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View Diary: Syria: Eyes On The Screen, Ears On The Ground. (10 comments)

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  •  There is one aspect of the situation in Syria (5+ / 0-)

    which I don’t see addressed here - the Kurdish takeover and potential establishment, with Iraqi Kurdish aid, of an autonomous Kurdish region in northern Syria.

    As I understand it almost all of the area along the northern border of Syria, from Afrin in the west to Al-Malikiyah in the east, is under the control of Kurdish groups.

    There are two or three exceptions. Some parts of Azaz, which is north of Aleppo, seem to be under Kurdish control, while others seem to be under FSA control. Tell Abiad still seems to be under the control of the Syrian government, with the permission of the Kurdish groups, so that the border post can be kept open. The situation in Jarabulus, which is heavily Turkoman, is unclear but I have heard that many/most of the Turkomans who live in the area have come to Turkey, so Jarabulus may be under Kurdish control since the areas south and east of the town are heavily Kurdish.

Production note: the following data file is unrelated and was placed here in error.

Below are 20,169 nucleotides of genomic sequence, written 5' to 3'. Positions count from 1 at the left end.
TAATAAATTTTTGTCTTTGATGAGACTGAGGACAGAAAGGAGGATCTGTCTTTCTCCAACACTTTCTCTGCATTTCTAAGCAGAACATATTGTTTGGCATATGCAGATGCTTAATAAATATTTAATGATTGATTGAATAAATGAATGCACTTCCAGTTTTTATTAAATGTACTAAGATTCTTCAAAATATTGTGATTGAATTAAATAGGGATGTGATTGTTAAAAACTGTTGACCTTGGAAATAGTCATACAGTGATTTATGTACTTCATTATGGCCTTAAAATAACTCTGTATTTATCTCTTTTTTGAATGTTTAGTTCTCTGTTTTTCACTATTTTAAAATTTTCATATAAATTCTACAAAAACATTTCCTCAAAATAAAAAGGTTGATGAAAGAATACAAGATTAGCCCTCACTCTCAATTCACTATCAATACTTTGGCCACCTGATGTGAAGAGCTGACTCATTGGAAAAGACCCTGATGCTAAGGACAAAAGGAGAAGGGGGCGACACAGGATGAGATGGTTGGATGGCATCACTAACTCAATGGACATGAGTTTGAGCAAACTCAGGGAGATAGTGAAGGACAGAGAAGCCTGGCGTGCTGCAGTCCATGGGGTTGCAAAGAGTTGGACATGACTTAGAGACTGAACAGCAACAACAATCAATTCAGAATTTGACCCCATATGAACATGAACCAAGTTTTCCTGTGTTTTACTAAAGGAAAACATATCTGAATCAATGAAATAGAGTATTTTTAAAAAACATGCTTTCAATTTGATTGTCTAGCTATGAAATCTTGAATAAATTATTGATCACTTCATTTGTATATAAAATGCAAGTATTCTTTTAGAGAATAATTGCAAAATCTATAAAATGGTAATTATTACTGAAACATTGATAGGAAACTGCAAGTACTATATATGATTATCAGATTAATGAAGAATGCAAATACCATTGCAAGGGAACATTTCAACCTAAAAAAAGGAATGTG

I also wonder how the rapidly developing food insecurity situation in Syria, and the lack of financial support by countries around the world for efforts to address it, will have an effect on events in Syria.

    Lamb chop, we can quibble what to call it, but I think we can both agree it's creepy.

    by InAntalya on Tue Jul 31, 2012 at 10:06:58 AM PDT

    •  Kurdish Syria & Relief Funds (4+ / 0-)
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      InAntalya, sofia, native, roadbear

      Thank you for your comment InAntalya.
      I couldn't go into all the different complications of the Syria conflict in this post (I put everything in the same bag - silly me- when talking about the sectarian fabric). Yes this is indeed an interesting aspect, especially with Turkey's recent concessions to more moderate Kurdish factions (accepting SNC head Sayda as interlocutor, Kurdish taught in some public schools). Kurds also have a complex network of influence. So, not being expert in the matter - I'll leave that for others to untangle.

      As to the food insecurity within Syria, the more disgruntled citizens are with the Assad regime faces (financial, social etc) the more it will play into the hands of the local opposition (note, not the reps in exile).

      So it all comes down to getting the right info. My point in this post was to highlight that untraditional channels such as open source intel available on the web might help to grasp the complexity of "who are the networks driving the revolution?".

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